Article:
Famine in Somalia: we must act before it is too late
The Monde’s online article (quoted hereunder) details the criteria for this terrible definition. It is noteworthy that for the UN, the word “famine” designates “an extreme food crisis in which children, but also adults, are starving.” In other words, people cross the threshold of malnutrition to the fatal state of under-nutrition.
The UN has also stated that this is “the worst food crisis in Africa” in 20 years:
12 million people are affected by the drought in the Horn of Africa and the surge in food prices has made it very difficult, even impossible for them to obtain food regularly. Cereal prices have increased by 270% in some areas.
“If we do not act now, the famine will spread to all eight regions of southern Somalia in the next 2 months due to poor harvests and outbreaks of infectious diseases,” said Mark Bowden, the United Nations Humanitarian Coordinator for Somalia, in Nairobi.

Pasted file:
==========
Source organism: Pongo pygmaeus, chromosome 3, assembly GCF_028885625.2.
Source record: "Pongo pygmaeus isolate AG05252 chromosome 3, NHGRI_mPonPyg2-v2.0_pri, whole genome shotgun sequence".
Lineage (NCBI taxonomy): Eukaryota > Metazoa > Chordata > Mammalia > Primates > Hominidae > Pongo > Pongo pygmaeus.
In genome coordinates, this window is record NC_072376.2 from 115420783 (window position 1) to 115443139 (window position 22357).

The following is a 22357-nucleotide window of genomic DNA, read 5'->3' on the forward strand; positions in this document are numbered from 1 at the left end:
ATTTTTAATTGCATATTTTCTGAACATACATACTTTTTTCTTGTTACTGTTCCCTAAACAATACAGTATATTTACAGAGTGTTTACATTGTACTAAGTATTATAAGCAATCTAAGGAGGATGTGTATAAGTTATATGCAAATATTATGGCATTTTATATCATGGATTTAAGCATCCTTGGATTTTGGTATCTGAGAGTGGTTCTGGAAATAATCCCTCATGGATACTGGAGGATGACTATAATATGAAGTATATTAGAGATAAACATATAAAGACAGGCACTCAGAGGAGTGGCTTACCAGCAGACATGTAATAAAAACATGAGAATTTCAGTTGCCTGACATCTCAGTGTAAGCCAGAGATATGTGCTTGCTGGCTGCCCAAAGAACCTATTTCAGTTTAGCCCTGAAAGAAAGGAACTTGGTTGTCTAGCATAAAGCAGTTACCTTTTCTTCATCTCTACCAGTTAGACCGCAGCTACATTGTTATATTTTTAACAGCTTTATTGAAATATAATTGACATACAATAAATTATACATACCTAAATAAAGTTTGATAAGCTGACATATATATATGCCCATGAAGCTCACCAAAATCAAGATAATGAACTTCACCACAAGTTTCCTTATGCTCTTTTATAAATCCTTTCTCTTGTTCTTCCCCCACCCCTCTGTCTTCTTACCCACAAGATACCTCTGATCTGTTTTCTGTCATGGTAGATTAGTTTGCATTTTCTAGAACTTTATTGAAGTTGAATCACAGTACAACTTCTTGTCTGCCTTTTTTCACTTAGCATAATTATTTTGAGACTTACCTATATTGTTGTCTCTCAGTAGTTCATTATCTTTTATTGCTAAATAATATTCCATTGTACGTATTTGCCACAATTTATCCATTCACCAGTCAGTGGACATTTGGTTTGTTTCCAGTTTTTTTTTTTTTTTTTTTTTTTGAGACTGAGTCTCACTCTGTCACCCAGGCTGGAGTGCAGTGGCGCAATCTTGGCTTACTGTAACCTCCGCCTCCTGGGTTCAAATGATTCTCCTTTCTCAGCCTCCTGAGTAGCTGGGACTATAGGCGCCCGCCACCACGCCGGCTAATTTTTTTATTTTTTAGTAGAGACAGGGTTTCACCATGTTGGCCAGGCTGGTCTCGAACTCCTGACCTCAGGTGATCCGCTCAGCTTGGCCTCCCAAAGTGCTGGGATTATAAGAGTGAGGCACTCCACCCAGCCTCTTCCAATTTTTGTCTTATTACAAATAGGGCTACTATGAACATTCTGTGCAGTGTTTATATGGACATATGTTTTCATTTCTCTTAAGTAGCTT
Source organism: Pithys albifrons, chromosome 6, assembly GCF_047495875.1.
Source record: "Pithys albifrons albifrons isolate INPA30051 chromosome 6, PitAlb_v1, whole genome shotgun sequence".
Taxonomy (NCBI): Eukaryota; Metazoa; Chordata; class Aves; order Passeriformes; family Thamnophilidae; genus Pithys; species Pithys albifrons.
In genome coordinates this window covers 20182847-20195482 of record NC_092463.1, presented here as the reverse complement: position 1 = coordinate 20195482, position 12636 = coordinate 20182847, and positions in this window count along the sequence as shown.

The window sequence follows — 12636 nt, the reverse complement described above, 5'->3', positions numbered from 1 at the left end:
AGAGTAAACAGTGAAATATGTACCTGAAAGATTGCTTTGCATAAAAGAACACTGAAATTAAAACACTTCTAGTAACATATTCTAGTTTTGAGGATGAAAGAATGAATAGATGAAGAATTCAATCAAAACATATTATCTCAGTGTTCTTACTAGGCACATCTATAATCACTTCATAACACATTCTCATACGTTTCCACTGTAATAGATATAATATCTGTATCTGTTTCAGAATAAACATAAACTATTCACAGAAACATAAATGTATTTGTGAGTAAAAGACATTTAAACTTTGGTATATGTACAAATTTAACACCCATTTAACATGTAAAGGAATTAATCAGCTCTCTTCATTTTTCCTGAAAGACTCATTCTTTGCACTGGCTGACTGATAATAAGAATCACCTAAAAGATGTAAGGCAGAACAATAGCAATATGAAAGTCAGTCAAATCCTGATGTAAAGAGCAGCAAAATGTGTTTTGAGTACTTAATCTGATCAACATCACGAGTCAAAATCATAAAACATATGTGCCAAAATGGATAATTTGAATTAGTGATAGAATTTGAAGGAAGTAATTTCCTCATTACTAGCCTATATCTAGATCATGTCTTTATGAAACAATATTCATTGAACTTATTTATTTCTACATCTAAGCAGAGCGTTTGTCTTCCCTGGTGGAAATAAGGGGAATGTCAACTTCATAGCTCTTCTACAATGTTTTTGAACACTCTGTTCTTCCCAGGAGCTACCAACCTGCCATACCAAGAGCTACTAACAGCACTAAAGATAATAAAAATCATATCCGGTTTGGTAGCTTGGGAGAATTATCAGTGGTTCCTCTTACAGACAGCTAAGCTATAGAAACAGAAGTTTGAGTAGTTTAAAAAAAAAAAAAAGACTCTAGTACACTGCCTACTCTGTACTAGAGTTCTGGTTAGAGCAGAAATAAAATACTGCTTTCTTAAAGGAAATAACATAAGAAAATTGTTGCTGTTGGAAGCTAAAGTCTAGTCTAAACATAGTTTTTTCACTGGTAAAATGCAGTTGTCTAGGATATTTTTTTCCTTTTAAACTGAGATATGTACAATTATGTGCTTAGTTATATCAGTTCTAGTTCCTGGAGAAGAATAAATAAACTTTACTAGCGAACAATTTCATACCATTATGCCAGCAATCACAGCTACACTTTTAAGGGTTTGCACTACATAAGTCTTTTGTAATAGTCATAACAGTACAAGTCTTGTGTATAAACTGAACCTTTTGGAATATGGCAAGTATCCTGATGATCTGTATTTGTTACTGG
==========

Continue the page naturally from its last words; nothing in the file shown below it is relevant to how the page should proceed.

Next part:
Children are most at risk, for when they suffer from malnutrition they are also more vulnerable to common infections such as measles and acute diarrhea.
According to UNICEF, “Half a million children are facing imminent life-threatening conditions” in Somalia.
The next rains are expected in November for a harvest by January 2012; but by then, it will be too late. Confronted with the urgency of the situation, the UN has called for action. Great Britain and Germany have already agreed to quickly provide a total of over 60 million Euros. On Monday, July 25, the FAO will hold a special meeting in Rome to deliver additional, emergency, international aid to help stem the famine, before plagues such as cholera, exacerbate the situation.